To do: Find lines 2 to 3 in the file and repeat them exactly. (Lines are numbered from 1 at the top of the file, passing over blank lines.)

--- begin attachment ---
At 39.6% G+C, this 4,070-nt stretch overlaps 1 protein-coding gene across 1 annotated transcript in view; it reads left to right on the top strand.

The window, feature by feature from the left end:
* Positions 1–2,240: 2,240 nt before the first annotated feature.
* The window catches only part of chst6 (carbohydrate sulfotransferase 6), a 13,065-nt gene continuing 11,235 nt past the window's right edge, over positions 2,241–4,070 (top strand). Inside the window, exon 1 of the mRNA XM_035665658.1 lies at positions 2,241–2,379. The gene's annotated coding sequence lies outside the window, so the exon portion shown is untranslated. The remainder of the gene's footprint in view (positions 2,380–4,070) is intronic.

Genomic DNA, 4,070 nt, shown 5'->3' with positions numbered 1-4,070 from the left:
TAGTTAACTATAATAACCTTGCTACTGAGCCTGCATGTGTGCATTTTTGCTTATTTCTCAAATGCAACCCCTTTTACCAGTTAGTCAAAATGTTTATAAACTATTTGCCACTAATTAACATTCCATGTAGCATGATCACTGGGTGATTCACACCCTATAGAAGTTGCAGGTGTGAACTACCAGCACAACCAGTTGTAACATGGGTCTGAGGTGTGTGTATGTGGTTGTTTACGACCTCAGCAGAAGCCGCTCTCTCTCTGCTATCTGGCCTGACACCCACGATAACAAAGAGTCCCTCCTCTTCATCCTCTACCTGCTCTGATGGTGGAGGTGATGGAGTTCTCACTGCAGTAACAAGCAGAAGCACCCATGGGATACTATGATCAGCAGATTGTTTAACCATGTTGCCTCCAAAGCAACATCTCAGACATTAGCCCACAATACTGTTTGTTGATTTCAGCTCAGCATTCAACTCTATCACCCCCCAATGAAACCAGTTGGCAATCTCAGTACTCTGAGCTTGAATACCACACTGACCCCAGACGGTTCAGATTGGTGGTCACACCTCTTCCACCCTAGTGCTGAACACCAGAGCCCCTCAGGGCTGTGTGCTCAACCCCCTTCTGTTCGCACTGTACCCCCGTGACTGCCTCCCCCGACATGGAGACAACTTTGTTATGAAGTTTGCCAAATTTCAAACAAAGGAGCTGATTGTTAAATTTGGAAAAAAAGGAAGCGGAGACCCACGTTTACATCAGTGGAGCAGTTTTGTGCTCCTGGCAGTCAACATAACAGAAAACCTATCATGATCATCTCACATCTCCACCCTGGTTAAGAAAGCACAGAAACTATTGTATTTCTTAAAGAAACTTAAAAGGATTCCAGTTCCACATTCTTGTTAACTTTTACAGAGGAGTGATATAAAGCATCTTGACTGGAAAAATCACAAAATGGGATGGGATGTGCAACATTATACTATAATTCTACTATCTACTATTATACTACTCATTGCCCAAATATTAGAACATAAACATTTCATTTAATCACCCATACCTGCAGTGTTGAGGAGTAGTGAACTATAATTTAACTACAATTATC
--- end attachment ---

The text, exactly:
The window, feature by feature from the left end:
* Positions 1–2,240: 2,240 nt before the first annotated feature.